When most people think about helping people experiencing homelessness, they think about donating money, food, clothes, or time to homeless shelters. While shelters serve a vital need, fewer people realize that most shelters require their residents to leave each morning and don’t allow them to return until later that evening. For someone experiencing homelessness who cannot work, or someone who does work but perhaps works shifts and doesn’t have a predictable schedule, this creates a lot of hardship.
“People experiencing homelessness don’t have places to go during the day, and especially not places to go that are happy and excited to see them. The Starbucks barista never says ‘Man, I can’t wait for the homeless guy to come in today!’” says MaRanda Kiser, the director of Love Wins Community Engagement Center. “We’re at the door saying ‘Man, I can’t wait for the homeless guy to come in!’ More than that, we know his name is Rob, and her name is Christy, and his name is John and her name is LaDonna. We offer relationships, dignity, support and conversation. In essence, we offer humanity and consistency in the lives of people who have little of either of those things.”
Love Wins Community Engagement Center (CEC) was founded by Hugh Hollowell (of Biscuitgate fame). It began as a program under Love Wins Ministries in 2007, which at the time involved sharing food in the parks of Raleigh, and eventually evolved into a hospitality house where people experiencing homelessness could come and grab a cup of coffee, a sandwich, and some fellowship with people who loved them. In 2016, the CEC was spun off from Love Wins Ministries and now operates independently with 501(c)(3) status. “Homelessness is a series of losses. There are the obvious losses – house, job, family – but also what I call the three big losses of homelessness: The loss of choice, the loss of a place to be (and to be yourself) and the loss of being a participating member of the larger community,” says Hollowell. He offers an example of the loss of choice: “You go to the shelter, which opens when they tell you, you go to bed when they tell you, you wake up when they tell you, eat what they tell you, shower when they tell you. You have to leave when they tell you, and you can’t come back until they let you.
‘Beggars can’t be ______.’
A few weeks ago I was speaking to a group of six year olds, and half of them could fill in the blank. At six years old, less than 2500 days of life in their little bodies, and they already had been taught that people who need help should not be granted agency over their circumstances.”
Hollowell often talks about community and how important it is to those experiencing homelessness. He believes the opposite of homelessness isn’t having a place to live; the opposite of homelessness is community. By creating the context for community to develop, Hollowell believes that it offers those experiencing homelessness a chance to restore some of the losses they are experiencing – a place where they can just be themselves and that’s the only thing expected.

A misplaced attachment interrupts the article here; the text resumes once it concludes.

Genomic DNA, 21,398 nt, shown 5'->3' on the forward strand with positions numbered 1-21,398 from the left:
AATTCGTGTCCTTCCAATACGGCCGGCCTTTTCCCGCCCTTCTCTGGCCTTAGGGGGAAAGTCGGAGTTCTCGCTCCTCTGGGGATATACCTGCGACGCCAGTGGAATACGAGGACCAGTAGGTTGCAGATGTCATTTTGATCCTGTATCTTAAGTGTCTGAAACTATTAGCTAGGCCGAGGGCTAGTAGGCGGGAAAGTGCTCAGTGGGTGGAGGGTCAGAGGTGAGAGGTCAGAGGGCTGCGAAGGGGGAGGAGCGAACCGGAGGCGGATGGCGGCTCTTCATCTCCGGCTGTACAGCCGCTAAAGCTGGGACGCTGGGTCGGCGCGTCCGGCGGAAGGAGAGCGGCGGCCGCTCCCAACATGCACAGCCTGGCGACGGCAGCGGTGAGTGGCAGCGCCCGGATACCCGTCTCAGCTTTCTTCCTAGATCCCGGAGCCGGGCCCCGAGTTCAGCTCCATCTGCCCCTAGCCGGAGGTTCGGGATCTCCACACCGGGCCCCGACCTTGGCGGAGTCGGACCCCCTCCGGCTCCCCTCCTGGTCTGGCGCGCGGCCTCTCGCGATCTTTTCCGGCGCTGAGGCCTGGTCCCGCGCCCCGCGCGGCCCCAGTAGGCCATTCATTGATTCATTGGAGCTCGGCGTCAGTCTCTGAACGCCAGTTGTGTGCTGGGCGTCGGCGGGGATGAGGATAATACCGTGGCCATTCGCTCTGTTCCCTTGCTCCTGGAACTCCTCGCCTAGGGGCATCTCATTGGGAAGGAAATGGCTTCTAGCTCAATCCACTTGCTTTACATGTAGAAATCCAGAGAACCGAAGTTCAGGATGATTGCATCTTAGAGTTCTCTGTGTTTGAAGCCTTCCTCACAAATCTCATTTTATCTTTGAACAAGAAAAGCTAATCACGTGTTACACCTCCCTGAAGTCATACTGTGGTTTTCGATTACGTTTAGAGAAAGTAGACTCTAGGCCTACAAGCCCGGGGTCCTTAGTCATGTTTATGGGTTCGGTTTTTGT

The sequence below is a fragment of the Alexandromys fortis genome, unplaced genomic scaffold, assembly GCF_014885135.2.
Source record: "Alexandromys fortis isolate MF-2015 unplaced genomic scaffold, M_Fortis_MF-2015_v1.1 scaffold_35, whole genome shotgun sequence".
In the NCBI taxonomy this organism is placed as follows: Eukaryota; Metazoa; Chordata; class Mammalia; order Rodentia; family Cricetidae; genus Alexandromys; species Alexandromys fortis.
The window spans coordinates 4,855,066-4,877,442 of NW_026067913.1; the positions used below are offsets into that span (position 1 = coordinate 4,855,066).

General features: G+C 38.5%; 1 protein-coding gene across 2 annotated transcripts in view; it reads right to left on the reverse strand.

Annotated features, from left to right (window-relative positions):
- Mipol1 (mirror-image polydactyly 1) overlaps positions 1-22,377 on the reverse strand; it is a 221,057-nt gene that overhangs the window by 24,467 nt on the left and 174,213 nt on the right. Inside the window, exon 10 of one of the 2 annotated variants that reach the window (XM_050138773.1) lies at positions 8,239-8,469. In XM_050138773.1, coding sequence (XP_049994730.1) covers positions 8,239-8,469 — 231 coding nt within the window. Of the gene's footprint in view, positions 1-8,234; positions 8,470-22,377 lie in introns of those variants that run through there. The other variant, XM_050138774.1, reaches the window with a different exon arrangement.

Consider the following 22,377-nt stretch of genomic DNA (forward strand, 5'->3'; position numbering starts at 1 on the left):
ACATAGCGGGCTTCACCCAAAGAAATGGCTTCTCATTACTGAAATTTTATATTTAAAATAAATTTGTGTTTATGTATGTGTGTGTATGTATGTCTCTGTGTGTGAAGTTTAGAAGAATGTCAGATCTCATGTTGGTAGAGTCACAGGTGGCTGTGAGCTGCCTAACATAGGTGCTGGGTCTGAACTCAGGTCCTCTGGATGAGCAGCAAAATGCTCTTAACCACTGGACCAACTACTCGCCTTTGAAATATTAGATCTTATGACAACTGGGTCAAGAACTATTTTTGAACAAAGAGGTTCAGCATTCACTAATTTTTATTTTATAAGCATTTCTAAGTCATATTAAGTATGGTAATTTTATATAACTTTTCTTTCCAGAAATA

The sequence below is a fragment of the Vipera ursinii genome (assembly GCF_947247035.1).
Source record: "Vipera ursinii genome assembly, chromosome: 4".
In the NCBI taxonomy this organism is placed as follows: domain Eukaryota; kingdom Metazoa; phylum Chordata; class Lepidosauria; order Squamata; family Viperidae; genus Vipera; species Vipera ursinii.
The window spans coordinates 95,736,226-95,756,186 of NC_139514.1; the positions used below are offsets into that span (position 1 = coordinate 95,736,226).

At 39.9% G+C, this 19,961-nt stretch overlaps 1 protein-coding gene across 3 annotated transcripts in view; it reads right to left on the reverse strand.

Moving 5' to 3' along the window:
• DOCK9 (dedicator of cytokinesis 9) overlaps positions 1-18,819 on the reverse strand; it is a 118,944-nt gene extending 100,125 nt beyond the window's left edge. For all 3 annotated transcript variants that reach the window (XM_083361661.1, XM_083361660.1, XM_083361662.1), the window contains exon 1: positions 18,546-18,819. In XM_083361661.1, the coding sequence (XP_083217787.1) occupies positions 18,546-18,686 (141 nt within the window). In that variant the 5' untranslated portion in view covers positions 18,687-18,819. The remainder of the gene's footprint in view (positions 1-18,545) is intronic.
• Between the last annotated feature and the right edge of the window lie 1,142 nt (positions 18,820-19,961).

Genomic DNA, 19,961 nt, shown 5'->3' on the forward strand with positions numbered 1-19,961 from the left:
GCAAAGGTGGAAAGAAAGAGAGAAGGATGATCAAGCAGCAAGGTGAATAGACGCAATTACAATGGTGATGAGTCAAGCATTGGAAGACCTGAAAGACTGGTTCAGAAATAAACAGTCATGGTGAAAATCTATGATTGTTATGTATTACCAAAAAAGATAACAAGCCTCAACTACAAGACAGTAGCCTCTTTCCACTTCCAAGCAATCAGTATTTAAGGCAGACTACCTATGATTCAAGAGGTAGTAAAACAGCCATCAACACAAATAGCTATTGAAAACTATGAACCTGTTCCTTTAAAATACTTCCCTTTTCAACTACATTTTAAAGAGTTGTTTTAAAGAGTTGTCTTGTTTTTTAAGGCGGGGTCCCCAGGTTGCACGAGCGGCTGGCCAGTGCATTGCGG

Kiser and Hollowell are used to hearing and seeing plenty of misconceptions about people experiencing homelessness. Kiser lists myths like people experiencing homelessness must not be working, or that those who aren’t working are bums. She says many people who experience homelessness are working but aren’t paid enough to be able to afford stable housing – an excellent example of “the working poor.” Kiser says, regarding people who don’t work, “What people don’t seem to understand is that oftentimes our folks have issues that make meaningful work impossible for them. Mental illness, especially schizophrenia, is very common in the homeless population and that is simply not their fault. They can take medications, but that works well on some and not on others. I have a hard worker at the center who loves to mop, but he also talks to the mop. He can talk to the mop all day at the center and we completely accept and embrace him, but I can’t imagine him mopping at a hospital or a restaurant. He has behaviors that make working impossible for him.” Hollowell talks about the myth of “helping” people experiencing homelessness. He says, “They don’t need your help nearly as much as they need your resources, your connections, your privilege and your advocacy. They need your help to remove obstacles and to help them achieve their goals, as defined by them.”
Hollowell and Kiser encourage people to read the CEC’s blog as a starting point to learn more about the experiences of the people who can be found at the CEC. Kiser also suggests the book “Take This Bread” by Sara Miles. When asked what he wanted people to know about poverty and homelessness, Hollowell says, “What I really want people to know is not information about poverty and homelessness, but to instead know people who are experiencing poverty and homelessness. We live in a world where many of us know the names of the entire cast of Game of Thrones, but no name of anyone who makes 1/3 our income. All of the faith traditions tell us to love our neighbor, but that is hard to do unless we actually know our neighbor.”
Love Wins Community Engagement Center is a 501(c)(3) organization that runs entirely off of donations from folks like you. All donations are tax-deductible. You can donate electronically here, or mail a check to Love Wins CEC, PO Box 28837, Raleigh, NC, 27611 (any donation is appreciated, but monthly pledges are especially appreciated). Alternatively, you can help out with in-kind donations here, set up a time to learn more and volunteer by emailing the Operations Manager/Volunteer Coordinator Alyssa at firstname.lastname@example.org, and donate food to their food pantry.